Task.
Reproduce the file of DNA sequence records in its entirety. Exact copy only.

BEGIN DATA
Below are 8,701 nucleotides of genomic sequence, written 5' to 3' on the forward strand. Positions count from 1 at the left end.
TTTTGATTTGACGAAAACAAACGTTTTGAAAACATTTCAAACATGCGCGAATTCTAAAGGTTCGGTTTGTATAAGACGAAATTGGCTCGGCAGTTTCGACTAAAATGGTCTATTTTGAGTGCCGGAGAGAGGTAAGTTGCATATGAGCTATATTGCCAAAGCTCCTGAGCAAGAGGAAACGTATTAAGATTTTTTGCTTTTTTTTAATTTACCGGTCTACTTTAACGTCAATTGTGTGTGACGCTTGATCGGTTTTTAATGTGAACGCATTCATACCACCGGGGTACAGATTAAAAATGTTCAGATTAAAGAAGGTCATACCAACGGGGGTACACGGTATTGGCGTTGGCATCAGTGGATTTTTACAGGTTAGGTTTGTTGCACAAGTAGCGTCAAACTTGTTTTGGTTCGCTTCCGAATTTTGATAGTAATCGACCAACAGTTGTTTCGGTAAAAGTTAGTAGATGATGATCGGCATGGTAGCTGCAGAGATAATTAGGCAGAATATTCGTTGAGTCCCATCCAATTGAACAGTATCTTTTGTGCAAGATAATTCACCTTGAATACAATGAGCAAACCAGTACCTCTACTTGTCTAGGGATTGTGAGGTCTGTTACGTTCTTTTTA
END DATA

Below are 8,701 nucleotides of genomic sequence, written 5' to 3' on the forward strand. Positions count from 1 at the left end.
TTTTGATTTGACGAAAACAAACGTTTTGAAAACATTTCAAACATGCGCGAATTCTAAAGGTTCGGTTTGTATAAGACGAAATTGGCTCGGCAGTTTCGACTAAAATGGTCTATTTTGAGTGCCGGAGAGAGGTAAGTTGCATATGAGCTATATTGCCAAAGCTCCTGAGCAAGAGGAAACGTATTAAGATTTTTTGCTTTTTTTTAATTTACCGGTCTACTTTAACGTCAATTGTGTGTGACGCTTGATCGGTTTTTAATGTGAACGCATTCATACCACCGGGGTACAGATTAAAAATGTTCAGATTAAAGAAGGTCATACCAACGGGGGTACACGGTATTGGCGTTGGCATCAGTGGATTTTTACAGGTTAGGTTTGTTGCACAAGTAGCGTCAAACTTGTTTTGGTTCGCTTCCGAATTTTGATAGTAATCGACCAACAGTTGTTTCGGTAAAAGTTAGTAGATGATGATCGGCATGGTAGCTGCAGAGATAATTAGGCAGAATATTCGTTGAGTCCCATCCAATTGAACAGTATCTTTTGTGCAAGATAATTCACCTTGAATACAATGAGCAAACCAGTACCTCTACTTGTCTAGGGATTGTGAGGTCTGTTACGTTCTTTTTA